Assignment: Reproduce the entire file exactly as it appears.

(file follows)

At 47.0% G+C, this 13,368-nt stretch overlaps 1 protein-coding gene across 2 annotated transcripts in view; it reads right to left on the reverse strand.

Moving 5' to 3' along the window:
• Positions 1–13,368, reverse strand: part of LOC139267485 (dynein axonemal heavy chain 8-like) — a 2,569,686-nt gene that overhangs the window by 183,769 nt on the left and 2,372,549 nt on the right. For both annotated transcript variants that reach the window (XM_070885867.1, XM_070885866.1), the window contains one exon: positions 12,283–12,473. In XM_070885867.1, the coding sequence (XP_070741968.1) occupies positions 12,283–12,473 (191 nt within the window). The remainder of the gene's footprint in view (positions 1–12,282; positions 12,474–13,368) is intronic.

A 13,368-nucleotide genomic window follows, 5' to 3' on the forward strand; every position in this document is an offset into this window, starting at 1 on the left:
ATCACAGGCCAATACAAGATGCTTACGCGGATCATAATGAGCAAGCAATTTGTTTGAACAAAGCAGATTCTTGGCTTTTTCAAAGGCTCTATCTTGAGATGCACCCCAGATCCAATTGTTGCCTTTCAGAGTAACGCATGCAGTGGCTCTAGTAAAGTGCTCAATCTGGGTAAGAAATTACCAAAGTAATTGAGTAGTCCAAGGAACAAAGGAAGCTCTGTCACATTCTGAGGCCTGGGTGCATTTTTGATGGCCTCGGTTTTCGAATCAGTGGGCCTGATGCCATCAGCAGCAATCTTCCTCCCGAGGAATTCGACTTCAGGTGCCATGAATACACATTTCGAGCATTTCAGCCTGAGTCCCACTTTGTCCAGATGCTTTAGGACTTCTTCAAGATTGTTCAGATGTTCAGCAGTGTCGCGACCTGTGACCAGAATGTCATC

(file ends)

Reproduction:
At 47.0% G+C, this 13,368-nt stretch overlaps 1 protein-coding gene across 2 annotated transcripts in view; it reads right to left on the reverse strand.

Moving 5' to 3' along the window:
• Positions 1–13,368, reverse strand: part of LOC139267485 (dynein axonemal heavy chain 8-like) — a 2,569,686-nt gene that overhangs the window by 183,769 nt on the left and 2,372,549 nt on the right. For both annotated transcript variants that reach the window (XM_070885867.1, XM_070885866.1), the window contains one exon: positions 12,283–12,473. In XM_070885867.1, the coding sequence (XP_070741968.1) occupies positions 12,283–12,473 (191 nt within the window). The remainder of the gene's footprint in view (positions 1–12,282; positions 12,474–13,368) is intronic.

A 13,368-nucleotide genomic window follows, 5' to 3' on the forward strand; every position in this document is an offset into this window, starting at 1 on the left:
ATCACAGGCCAATACAAGATGCTTACGCGGATCATAATGAGCAAGCAATTTGTTTGAACAAAGCAGATTCTTGGCTTTTTCAAAGGCTCTATCTTGAGATGCACCCCAGATCCAATTGTTGCCTTTCAGAGTAACGCATGCAGTGGCTCTAGTAAAGTGCTCAATCTGGGTAAGAAATTACCAAAGTAATTGAGTAGTCCAAGGAACAAAGGAAGCTCTGTCACATTCTGAGGCCTGGGTGCATTTTTGATGGCCTCGGTTTTCGAATCAGTGGGCCTGATGCCATCAGCAGCAATCTTCCTCCCGAGGAATTCGACTTCAGGTGCCATGAATACACATTTCGAGCATTTCAGCCTGAGTCCCACTTTGTCCAGATGCTTTAGGACTTCTTCAAGATTGTTCAGATGTTCAGCAGTGTCGCGACCTGTGACCAGAATGTCATC